What Today’s Mobile Voice Apps Can Learn from Yesterday’s TelecomOctober 10, 2013 No Comments
Those that don’t learn from the past are fated to repeat it. Over-the-Top (OTT) communications providers like WhatsApp are presented as representative of telecom’s bright, shiny future. But they have a ways to go before they can truly replace the established incumbents. Of the hundreds of millions of telephone numbers in use in the U.S., only a small fraction of them are used in OTT applications. What would it take for OTTs to really begin replacing incumbent telecom providers today?
While OTT startups get their fair share of publicity (and rightfully so), there is a great deal to emulate from traditional telecom. There is a reason that it’s one of the most stable, established industries in the world. Here are a few lessons for the latest and greatest voice apps out there:
Don’t forget the phone number.
Don’t come up with an app that requires users to change their number or get a new one. Figure out a way to let them use your app while keeping the number they have.
No Walled Gardens.
At the end of the day, voice connectivity and inter-device/network/app communication depends on interoperability. Interoperability depends on standards. Standards depend on competitors getting together to agree on how they will work together. If your app only lets your users communicate with others who are only using your app – your opportunity for growth ends once the walls of your garden are reached. To become truly interoperable, OTT needs to create a gate from which users can interact with the world outside.
Think about emergency response.
When it comes to 9-1-1, the Scout’s motto is paramount – be prepared. But to date, many OTT providers operate within a gray area of existing 9-1-1 requirements. While OTTs can take the position they follow the letter of the law, it’s harder to argue they follow its spirit. Until OTT providers embrace their 911 responsibility, consumers will be left with little option but to continue to keep a landline or wireless phone.
Think about creating value, not lowering cost.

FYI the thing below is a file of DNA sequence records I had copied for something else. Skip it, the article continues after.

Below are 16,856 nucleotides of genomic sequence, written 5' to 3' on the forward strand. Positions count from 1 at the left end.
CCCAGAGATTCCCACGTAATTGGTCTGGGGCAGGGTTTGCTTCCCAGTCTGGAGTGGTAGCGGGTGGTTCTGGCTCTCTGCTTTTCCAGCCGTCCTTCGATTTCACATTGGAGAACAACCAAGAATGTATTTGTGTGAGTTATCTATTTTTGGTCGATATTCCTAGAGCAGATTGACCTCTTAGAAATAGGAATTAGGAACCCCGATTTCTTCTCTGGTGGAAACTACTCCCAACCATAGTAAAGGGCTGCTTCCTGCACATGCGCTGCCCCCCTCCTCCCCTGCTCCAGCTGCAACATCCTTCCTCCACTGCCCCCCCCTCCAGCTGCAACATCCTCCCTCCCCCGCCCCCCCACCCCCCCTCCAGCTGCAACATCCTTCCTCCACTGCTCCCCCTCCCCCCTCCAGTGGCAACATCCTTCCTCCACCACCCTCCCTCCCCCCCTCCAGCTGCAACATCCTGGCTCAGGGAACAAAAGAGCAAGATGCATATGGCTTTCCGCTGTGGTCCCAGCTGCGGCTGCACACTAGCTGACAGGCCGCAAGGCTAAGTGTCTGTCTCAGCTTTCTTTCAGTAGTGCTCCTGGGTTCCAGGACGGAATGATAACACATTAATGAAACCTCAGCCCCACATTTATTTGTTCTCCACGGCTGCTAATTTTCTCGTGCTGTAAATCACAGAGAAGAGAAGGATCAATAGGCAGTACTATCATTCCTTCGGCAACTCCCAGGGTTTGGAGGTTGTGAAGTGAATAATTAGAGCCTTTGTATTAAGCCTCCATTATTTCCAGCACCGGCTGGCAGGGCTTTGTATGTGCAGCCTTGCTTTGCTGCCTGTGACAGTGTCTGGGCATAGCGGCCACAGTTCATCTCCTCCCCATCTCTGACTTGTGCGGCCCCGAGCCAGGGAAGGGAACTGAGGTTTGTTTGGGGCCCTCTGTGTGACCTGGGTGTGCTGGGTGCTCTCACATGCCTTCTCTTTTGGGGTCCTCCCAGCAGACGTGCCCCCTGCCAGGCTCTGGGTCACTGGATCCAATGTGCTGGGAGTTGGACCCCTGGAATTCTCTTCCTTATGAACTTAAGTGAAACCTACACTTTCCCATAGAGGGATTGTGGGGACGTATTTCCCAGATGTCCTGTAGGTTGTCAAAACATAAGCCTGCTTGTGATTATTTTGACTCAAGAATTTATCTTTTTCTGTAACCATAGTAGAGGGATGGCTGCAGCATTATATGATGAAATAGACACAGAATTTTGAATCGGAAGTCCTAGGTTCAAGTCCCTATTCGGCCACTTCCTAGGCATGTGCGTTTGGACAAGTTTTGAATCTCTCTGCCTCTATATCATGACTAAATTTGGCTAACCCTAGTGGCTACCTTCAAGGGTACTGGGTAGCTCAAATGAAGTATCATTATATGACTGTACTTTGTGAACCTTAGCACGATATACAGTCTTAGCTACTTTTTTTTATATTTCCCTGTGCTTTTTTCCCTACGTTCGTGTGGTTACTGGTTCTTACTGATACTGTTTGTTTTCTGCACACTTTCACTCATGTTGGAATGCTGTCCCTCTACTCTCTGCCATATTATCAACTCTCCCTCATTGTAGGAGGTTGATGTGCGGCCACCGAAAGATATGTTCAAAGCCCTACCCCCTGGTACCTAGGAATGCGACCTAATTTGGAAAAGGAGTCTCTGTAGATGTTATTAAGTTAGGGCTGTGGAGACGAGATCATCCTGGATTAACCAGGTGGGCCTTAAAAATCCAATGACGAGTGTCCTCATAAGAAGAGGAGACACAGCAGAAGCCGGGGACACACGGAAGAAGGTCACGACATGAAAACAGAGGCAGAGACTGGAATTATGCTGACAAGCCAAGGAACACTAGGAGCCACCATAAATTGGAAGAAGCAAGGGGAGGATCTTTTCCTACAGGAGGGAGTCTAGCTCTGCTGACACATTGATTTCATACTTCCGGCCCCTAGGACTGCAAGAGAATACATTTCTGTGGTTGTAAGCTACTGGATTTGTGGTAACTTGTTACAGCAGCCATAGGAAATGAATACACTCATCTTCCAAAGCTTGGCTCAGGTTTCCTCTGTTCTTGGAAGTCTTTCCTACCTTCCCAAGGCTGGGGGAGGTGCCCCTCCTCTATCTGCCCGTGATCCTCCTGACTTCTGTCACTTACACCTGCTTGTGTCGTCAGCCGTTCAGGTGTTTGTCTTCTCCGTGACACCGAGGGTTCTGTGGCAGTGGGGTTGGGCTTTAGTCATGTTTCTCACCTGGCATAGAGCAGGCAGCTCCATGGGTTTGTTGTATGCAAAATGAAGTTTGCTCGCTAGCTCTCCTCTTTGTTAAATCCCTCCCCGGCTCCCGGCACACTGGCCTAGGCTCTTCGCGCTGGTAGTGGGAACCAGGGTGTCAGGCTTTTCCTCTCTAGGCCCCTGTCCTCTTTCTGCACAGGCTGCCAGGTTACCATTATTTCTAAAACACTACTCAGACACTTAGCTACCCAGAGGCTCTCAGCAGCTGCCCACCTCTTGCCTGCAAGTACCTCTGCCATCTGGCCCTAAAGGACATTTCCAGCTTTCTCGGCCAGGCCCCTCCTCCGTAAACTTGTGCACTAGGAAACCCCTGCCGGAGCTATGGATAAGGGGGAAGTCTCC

There’s a reason that most of us still pay for communications alongside using free OTT apps – and in fact, it’s the package of convenience and value-add services we have come to expect and pay for that provide revenue for the traditional telecommunication providers. Look at caller ID and voicemail, there was a time we paid an extra $5 / month for these services – they were convenient and useful. Now it’s location and security services, and multi-device experiences. There continues to be an opportunity for OTTs to develop and be first to market with valuable and convenient features and charge for it. Before defaulting to a model based entirely on free services, think hard about the value you bring and don’t be afraid to charge accordingly.
At the end of the day, telecommunications has been a successful industry for a reason. While OTT apps may be the latest and greatest technology on the block, there’s a broader mandate for these providers to deliver more than a low-cost voice option. Once these providers focus on quality, value and standards, then all of telecommunications will be better off for it.
Jason Sommerset is the director of product development for Bandwidth, where he is responsible for evaluating and defining new products for one of the largest telecommunications providers in the U.S. In the past 15 years working in wireless and mobile industry, Jason has held a variety of roles leading product development, marketing and consulting with companies such as Motricity, AT&T Wireless and Accenture. Reach Jason at email@example.com.APPLICATION INTEGRATION, Fresh Ink, MOBILE